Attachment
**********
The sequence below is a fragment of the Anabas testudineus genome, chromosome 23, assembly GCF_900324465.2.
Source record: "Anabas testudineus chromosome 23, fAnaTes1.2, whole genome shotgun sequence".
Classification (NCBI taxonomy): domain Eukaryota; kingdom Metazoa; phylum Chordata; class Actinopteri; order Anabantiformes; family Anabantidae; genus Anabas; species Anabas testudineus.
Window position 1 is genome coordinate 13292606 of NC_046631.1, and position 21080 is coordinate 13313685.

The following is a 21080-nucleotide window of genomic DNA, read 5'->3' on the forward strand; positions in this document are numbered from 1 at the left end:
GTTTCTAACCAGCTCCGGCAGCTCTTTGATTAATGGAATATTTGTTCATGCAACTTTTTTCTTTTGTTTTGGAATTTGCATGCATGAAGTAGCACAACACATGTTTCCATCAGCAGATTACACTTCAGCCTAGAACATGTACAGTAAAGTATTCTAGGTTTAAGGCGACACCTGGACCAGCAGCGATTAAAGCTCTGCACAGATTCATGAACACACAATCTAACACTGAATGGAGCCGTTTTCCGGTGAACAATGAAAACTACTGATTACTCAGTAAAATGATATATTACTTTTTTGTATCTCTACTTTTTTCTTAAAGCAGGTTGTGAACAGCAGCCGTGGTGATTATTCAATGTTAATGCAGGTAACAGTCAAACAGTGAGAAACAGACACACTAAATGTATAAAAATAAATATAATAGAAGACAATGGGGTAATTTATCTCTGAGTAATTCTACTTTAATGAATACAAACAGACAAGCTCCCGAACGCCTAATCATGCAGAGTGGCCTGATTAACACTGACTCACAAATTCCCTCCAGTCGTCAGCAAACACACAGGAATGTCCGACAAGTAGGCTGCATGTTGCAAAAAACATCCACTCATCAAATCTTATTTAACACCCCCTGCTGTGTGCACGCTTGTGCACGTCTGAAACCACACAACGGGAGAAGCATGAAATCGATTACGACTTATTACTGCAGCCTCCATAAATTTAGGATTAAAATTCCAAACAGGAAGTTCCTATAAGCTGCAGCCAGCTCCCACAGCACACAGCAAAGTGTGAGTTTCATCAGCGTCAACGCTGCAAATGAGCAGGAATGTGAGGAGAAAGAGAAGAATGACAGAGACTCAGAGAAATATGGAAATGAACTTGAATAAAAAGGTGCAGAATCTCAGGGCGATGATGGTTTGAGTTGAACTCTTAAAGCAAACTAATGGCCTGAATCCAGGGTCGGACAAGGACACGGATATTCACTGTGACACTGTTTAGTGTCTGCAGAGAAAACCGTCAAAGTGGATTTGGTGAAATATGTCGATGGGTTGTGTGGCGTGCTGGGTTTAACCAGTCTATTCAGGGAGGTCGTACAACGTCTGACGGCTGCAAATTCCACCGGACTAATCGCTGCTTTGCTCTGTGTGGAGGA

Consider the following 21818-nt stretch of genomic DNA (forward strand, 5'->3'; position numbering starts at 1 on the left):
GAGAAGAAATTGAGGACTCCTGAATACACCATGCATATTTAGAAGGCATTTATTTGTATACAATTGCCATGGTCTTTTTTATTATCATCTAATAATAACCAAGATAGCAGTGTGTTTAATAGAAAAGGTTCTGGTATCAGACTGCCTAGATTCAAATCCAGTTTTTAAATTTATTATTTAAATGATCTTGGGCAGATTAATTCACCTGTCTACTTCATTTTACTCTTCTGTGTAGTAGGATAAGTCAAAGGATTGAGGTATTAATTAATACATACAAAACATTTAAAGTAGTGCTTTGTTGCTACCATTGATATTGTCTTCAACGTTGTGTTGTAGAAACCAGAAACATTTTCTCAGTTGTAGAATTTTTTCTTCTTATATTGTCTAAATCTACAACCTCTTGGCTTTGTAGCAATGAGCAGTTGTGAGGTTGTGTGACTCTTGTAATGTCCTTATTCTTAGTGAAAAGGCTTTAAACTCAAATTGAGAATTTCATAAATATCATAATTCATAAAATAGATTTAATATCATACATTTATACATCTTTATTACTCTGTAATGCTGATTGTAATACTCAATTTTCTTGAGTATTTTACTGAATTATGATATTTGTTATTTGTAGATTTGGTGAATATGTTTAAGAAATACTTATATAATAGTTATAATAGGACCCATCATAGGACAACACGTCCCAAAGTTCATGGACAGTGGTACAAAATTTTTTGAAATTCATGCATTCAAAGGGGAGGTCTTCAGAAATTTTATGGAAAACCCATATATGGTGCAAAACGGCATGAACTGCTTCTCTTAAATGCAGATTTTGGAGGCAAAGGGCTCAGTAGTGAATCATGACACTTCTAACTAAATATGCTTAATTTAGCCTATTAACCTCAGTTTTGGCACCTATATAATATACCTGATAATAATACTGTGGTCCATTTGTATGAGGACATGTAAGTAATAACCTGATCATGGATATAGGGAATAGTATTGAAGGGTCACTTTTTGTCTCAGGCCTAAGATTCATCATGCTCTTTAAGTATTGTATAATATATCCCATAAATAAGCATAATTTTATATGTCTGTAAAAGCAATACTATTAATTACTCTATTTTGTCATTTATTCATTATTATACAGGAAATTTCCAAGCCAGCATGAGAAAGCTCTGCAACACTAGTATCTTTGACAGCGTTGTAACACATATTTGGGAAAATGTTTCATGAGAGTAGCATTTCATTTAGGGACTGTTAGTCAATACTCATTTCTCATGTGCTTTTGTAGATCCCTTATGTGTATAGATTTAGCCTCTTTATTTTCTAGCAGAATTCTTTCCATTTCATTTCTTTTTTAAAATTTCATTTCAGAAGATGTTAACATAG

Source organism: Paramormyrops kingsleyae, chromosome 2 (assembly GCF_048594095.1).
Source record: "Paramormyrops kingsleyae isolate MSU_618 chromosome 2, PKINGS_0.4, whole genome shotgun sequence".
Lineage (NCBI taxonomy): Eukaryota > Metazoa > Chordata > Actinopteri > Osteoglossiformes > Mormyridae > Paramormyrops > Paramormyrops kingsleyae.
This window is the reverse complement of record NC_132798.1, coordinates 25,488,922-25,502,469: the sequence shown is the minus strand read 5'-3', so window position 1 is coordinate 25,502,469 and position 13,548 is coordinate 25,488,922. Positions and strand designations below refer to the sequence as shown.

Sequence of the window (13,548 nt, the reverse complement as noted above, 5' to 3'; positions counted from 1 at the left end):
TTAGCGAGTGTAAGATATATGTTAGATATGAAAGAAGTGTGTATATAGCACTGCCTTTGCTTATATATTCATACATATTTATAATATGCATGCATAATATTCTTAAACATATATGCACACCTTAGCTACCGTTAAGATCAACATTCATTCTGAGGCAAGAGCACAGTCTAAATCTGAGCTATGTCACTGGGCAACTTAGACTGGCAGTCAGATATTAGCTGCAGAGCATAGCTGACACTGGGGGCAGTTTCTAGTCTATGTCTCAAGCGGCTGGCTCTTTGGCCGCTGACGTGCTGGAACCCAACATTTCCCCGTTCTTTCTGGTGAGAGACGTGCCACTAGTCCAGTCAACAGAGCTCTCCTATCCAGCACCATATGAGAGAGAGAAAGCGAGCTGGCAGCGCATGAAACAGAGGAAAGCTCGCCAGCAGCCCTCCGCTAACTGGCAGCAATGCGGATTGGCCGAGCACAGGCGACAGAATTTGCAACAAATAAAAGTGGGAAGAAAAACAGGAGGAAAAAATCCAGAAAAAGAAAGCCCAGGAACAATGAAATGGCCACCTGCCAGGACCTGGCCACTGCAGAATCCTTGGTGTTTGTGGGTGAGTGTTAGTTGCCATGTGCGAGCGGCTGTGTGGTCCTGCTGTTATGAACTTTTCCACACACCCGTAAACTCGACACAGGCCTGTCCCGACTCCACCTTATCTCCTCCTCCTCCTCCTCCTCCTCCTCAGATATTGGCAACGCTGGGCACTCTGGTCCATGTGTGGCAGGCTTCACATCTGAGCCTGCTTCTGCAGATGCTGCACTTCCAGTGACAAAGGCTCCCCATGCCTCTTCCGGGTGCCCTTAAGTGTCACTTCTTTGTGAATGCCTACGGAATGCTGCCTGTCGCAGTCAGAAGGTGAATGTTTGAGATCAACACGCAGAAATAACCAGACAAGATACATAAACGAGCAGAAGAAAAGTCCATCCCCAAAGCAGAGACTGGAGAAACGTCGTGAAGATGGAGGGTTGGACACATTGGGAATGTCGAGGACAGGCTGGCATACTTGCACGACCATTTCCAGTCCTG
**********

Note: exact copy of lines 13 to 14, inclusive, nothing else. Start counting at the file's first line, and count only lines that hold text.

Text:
Sequence of the window (13,548 nt, the reverse complement as noted above, 5' to 3'; positions counted from 1 at the left end):
TTAGCGAGTGTAAGATATATGTTAGATATGAAAGAAGTGTGTATATAGCACTGCCTTTGCTTATATATTCATACATATTTATAATATGCATGCATAATATTCTTAAACATATATGCACACCTTAGCTACCGTTAAGATCAACATTCATTCTGAGGCAAGAGCACAGTCTAAATCTGAGCTATGTCACTGGGCAACTTAGACTGGCAGTCAGATATTAGCTGCAGAGCATAGCTGACACTGGGGGCAGTTTCTAGTCTATGTCTCAAGCGGCTGGCTCTTTGGCCGCTGACGTGCTGGAACCCAACATTTCCCCGTTCTTTCTGGTGAGAGACGTGCCACTAGTCCAGTCAACAGAGCTCTCCTATCCAGCACCATATGAGAGAGAGAAAGCGAGCTGGCAGCGCATGAAACAGAGGAAAGCTCGCCAGCAGCCCTCCGCTAACTGGCAGCAATGCGGATTGGCCGAGCACAGGCGACAGAATTTGCAACAAATAAAAGTGGGAAGAAAAACAGGAGGAAAAAATCCAGAAAAAGAAAGCCCAGGAACAATGAAATGGCCACCTGCCAGGACCTGGCCACTGCAGAATCCTTGGTGTTTGTGGGTGAGTGTTAGTTGCCATGTGCGAGCGGCTGTGTGGTCCTGCTGTTATGAACTTTTCCACACACCCGTAAACTCGACACAGGCCTGTCCCGACTCCACCTTATCTCCTCCTCCTCCTCCTCCTCCTCCTCAGATATTGGCAACGCTGGGCACTCTGGTCCATGTGTGGCAGGCTTCACATCTGAGCCTGCTTCTGCAGATGCTGCACTTCCAGTGACAAAGGCTCCCCATGCCTCTTCCGGGTGCCCTTAAGTGTCACTTCTTTGTGAATGCCTACGGAATGCTGCCTGTCGCAGTCAGAAGGTGAATGTTTGAGATCAACACGCAGAAATAACCAGACAAGATACATAAACGAGCAGAAGAAAAGTCCATCCCCAAAGCAGAGACTGGAGAAACGTCGTGAAGATGGAGGGTTGGACACATTGGGAATGTCGAGGACAGGCTGGCATACTTGCACGACCATTTCCAGTCCTG